Geocaching is like a game of Hide-n-Seek taken to a new level.
Taking Hide and Seek to New Levels
Do you remember playing hide and seek as a child? I never understood why it took my mom 15 minutes to find me hiding under my bed. I remember thinking she is not very good at this game. Now, as the parent of a rambunctious little two-year old boy whose volume is always on full blast, I get it. Lets just say we play hide and seek at my house a lot. Personally, I prefer to play outdoors. My kids are the same way. I think I’m fortunate because it seems like many of the kids of today would rather be indoors. They love social networking online, portable digital media and instant access to information. Chances are they are not interested in it if it doesn’t have keys to push or a touch screen to navigate. Sometimes it’s hard to get them to just slow down and to appreciate or even acknowledge their surroundings.
A Gadget That Gets You Outside
Geocaching creates a connection to the outdoors for young and old.
A few years ago, I discovered a way to incorporate their love of gadgets with my love of the great outdoors. It is called geocaching; a version of hide-and-seek designed for anyone to play. In a nutshell, it is a high-tech treasure hunt using GPS receivers. Players, aptly called “geocachers,” have hidden almost a million caches all over the world for you to find. Basically, the game plays as follows. You go to www.geocaching.com and conduct a search of the area you wish to hunt. Once armed with the description and coordinates of the hidden cache, you begin your quest. You might be looking for an ammo box, Tupperware container, or maybe a film canister; depending on the type of cache you are hunting. After locating the geocache, you log your discovery in the cache logbook, trade trinkets by leaving something behind for the next player to find, and then return home to share your experiences online. It’s fun and requires little to get started. In today’s economy, we can all use a way to have inexpensive fun with the kids. The only cost involved is purchasing a GPS unit. Geocaching can be as difficult or simple as you want it, since you decide which geocaches you seek.
Anyone Can Play, Young and Old
Kids love today's technology and geocaching provides a whole new way to enjoy the outdoors.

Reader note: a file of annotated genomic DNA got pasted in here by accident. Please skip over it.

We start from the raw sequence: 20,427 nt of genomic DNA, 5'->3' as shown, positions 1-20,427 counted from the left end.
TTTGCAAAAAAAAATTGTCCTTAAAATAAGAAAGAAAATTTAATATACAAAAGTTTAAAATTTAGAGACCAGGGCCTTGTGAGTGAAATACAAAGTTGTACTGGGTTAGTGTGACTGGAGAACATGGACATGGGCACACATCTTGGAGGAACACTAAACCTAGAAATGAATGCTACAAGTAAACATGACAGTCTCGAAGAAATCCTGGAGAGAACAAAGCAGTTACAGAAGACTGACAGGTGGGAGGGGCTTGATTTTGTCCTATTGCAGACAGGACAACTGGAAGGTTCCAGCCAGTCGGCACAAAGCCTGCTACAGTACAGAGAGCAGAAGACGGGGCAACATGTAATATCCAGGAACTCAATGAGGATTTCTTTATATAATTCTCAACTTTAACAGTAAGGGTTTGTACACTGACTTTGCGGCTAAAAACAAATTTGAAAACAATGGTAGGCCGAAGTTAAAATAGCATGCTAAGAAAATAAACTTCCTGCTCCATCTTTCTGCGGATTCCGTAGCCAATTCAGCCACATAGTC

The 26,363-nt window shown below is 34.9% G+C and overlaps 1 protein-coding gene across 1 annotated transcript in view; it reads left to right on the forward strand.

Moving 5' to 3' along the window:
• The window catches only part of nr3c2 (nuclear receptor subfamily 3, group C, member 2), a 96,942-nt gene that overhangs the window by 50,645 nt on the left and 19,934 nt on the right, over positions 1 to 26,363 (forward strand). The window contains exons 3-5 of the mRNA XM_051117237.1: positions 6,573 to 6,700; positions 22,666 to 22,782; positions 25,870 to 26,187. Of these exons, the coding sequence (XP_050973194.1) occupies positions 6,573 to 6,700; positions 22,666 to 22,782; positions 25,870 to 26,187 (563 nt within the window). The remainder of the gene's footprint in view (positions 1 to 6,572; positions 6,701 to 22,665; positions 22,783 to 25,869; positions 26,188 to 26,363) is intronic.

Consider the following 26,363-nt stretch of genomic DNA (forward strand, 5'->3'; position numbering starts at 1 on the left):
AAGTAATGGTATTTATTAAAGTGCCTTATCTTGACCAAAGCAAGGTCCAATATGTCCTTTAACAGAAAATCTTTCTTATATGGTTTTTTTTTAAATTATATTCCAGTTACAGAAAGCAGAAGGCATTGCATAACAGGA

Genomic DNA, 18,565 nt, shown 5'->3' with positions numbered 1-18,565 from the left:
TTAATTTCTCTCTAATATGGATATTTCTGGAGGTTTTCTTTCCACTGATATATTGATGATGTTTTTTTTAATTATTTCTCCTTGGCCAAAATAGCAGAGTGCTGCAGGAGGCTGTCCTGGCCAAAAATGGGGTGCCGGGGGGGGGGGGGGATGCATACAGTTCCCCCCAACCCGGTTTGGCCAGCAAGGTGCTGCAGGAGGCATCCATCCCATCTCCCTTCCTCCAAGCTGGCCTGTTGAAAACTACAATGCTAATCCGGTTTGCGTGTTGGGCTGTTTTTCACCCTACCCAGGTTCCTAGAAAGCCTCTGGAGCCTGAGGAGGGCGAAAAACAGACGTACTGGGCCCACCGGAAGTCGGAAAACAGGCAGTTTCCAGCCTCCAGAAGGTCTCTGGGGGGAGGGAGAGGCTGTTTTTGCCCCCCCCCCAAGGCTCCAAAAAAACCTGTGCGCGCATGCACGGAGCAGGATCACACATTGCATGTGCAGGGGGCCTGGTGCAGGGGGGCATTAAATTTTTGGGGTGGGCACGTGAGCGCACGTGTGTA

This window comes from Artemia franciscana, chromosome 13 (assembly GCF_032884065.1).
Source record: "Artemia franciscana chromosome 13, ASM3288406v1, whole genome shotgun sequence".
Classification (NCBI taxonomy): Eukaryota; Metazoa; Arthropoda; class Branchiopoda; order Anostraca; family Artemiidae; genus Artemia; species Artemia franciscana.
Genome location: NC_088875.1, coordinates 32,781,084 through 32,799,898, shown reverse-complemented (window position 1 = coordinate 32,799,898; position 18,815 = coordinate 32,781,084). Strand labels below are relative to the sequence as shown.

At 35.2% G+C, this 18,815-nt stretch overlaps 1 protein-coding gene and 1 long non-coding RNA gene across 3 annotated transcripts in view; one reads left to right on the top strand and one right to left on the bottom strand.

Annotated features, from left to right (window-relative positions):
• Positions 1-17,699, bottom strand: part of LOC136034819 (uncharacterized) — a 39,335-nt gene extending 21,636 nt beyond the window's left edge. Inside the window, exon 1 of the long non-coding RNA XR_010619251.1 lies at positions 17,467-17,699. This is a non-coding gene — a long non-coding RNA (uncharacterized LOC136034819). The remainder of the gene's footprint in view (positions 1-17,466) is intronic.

Again, what’s great is the game is not age specific. My 9-year old absolutely loves it. Geocaching combines technology with the excitement of a treasure hunt. For her, it’s all about the discovery and swapping trade items. She likes to make her own trade trinkets to leave behind – she’s fascinated with Shrinky Dinks. I loved making them as a kid, so it’s fun to share my experience and knowledge of that magic plastic material with my daughter. She thinks it is so cool to look through the oven door and see her artwork shrink right before her eyes. If you go geocaching in one of Arkansas’s State Parks, keep an eye out for one of her creations.
The ParkCache Challenge and Other Park Geocaches
Arkansas State Parks are great places to search for geocaches. Lake Ouachita State Park has 9 geocaches and there are over 250 within a 10 mile radius of the park. The ones in the state park are located along hiking trails, near scenic views of the lake and near historic Three Sisters Springs. The park interpreters offer programs year-round on geocaching and hold a special event each summer dedicated to the game. In fact, I’m sure you could stop by the visitor center and ask for additional help if necessary. This winter, my kids and I have been hunting caches in other state parks. They are able to see some of my favorite places in the state and we are creating many lasting memories. Sometimes, we will hunt geocaches on the way to the parks. It breaks up the driving time and gives them a chance to get out a run around during long rides. Now, when the kids say, “Are we there yet?” I can say, “You tell me. How far to the next geocache?” (editor’s note: Find out more about geocaching in Arkansas State Parks on our geocaching Web page. Learn about placing caches, the ParkCache Challenge and where to get more information. You can also find out a lot more from the Arkansas Geocachers Association.)
Susan Tigert, Park Interpreter
Susan has Bachelor of Science in Psychology. She grew up in Hot Springs and spent lots of time camping on the area lakes. Susan wants her children to have those same great memories she has from her childhood.